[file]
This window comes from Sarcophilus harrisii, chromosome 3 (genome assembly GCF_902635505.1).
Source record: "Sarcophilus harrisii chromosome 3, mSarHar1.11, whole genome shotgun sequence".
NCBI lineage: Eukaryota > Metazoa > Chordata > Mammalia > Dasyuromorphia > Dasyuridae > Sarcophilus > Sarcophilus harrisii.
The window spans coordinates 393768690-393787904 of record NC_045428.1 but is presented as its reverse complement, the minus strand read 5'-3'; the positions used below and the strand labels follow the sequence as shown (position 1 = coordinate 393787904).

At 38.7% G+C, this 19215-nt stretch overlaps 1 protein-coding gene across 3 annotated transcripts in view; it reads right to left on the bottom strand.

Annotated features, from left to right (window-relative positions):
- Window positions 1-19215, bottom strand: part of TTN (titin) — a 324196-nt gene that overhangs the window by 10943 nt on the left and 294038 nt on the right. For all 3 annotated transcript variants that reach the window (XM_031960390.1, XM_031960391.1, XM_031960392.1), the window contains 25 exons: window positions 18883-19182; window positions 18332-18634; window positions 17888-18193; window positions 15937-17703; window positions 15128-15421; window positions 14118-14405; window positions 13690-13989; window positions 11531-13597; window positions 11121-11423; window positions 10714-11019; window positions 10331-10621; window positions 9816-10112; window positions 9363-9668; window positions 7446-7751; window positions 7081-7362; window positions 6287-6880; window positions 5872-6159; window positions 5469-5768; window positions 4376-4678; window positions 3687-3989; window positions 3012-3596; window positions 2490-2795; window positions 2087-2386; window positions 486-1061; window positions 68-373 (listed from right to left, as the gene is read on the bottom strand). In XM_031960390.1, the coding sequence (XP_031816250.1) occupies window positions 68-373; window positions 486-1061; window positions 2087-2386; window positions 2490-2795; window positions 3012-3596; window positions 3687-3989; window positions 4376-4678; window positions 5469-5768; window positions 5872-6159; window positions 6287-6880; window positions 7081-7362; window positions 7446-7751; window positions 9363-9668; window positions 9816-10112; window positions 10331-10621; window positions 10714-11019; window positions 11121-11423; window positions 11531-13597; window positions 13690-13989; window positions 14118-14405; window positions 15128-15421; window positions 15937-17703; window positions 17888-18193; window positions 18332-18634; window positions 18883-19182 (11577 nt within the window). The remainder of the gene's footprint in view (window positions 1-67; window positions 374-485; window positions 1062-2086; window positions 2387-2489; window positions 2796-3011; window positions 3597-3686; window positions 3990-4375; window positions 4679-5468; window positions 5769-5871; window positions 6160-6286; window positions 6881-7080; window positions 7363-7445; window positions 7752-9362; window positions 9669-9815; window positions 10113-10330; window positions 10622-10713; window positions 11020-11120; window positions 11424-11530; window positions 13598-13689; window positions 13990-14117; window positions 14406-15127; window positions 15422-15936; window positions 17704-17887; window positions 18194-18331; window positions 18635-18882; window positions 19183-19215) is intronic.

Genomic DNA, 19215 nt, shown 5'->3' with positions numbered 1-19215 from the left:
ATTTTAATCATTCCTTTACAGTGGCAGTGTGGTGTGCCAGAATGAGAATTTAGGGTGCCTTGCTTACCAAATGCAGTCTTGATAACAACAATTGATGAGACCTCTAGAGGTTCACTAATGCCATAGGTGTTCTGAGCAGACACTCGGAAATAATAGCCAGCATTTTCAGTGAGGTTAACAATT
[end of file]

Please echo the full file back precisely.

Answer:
This window comes from Sarcophilus harrisii, chromosome 3 (genome assembly GCF_902635505.1).
Source record: "Sarcophilus harrisii chromosome 3, mSarHar1.11, whole genome shotgun sequence".
NCBI lineage: Eukaryota > Metazoa > Chordata > Mammalia > Dasyuromorphia > Dasyuridae > Sarcophilus > Sarcophilus harrisii.
The window spans coordinates 393768690-393787904 of record NC_045428.1 but is presented as its reverse complement, the minus strand read 5'-3'; the positions used below and the strand labels follow the sequence as shown (position 1 = coordinate 393787904).

At 38.7% G+C, this 19215-nt stretch overlaps 1 protein-coding gene across 3 annotated transcripts in view; it reads right to left on the bottom strand.

Annotated features, from left to right (window-relative positions):
- Window positions 1-19215, bottom strand: part of TTN (titin) — a 324196-nt gene that overhangs the window by 10943 nt on the left and 294038 nt on the right. For all 3 annotated transcript variants that reach the window (XM_031960390.1, XM_031960391.1, XM_031960392.1), the window contains 25 exons: window positions 18883-19182; window positions 18332-18634; window positions 17888-18193; window positions 15937-17703; window positions 15128-15421; window positions 14118-14405; window positions 13690-13989; window positions 11531-13597; window positions 11121-11423; window positions 10714-11019; window positions 10331-10621; window positions 9816-10112; window positions 9363-9668; window positions 7446-7751; window positions 7081-7362; window positions 6287-6880; window positions 5872-6159; window positions 5469-5768; window positions 4376-4678; window positions 3687-3989; window positions 3012-3596; window positions 2490-2795; window positions 2087-2386; window positions 486-1061; window positions 68-373 (listed from right to left, as the gene is read on the bottom strand). In XM_031960390.1, the coding sequence (XP_031816250.1) occupies window positions 68-373; window positions 486-1061; window positions 2087-2386; window positions 2490-2795; window positions 3012-3596; window positions 3687-3989; window positions 4376-4678; window positions 5469-5768; window positions 5872-6159; window positions 6287-6880; window positions 7081-7362; window positions 7446-7751; window positions 9363-9668; window positions 9816-10112; window positions 10331-10621; window positions 10714-11019; window positions 11121-11423; window positions 11531-13597; window positions 13690-13989; window positions 14118-14405; window positions 15128-15421; window positions 15937-17703; window positions 17888-18193; window positions 18332-18634; window positions 18883-19182 (11577 nt within the window). The remainder of the gene's footprint in view (window positions 1-67; window positions 374-485; window positions 1062-2086; window positions 2387-2489; window positions 2796-3011; window positions 3597-3686; window positions 3990-4375; window positions 4679-5468; window positions 5769-5871; window positions 6160-6286; window positions 6881-7080; window positions 7363-7445; window positions 7752-9362; window positions 9669-9815; window positions 10113-10330; window positions 10622-10713; window positions 11020-11120; window positions 11424-11530; window positions 13598-13689; window positions 13990-14117; window positions 14406-15127; window positions 15422-15936; window positions 17704-17887; window positions 18194-18331; window positions 18635-18882; window positions 19183-19215) is intronic.

Genomic DNA, 19215 nt, shown 5'->3' with positions numbered 1-19215 from the left:
ATTTTAATCATTCCTTTACAGTGGCAGTGTGGTGTGCCAGAATGAGAATTTAGGGTGCCTTGCTTACCAAATGCAGTCTTGATAACAACAATTGATGAGACCTCTAGAGGTTCACTAATGCCATAGGTGTTCTGAGCAGACACTCGGAAATAATAGCCAGCATTTTCAGTGAGGTTAACAATT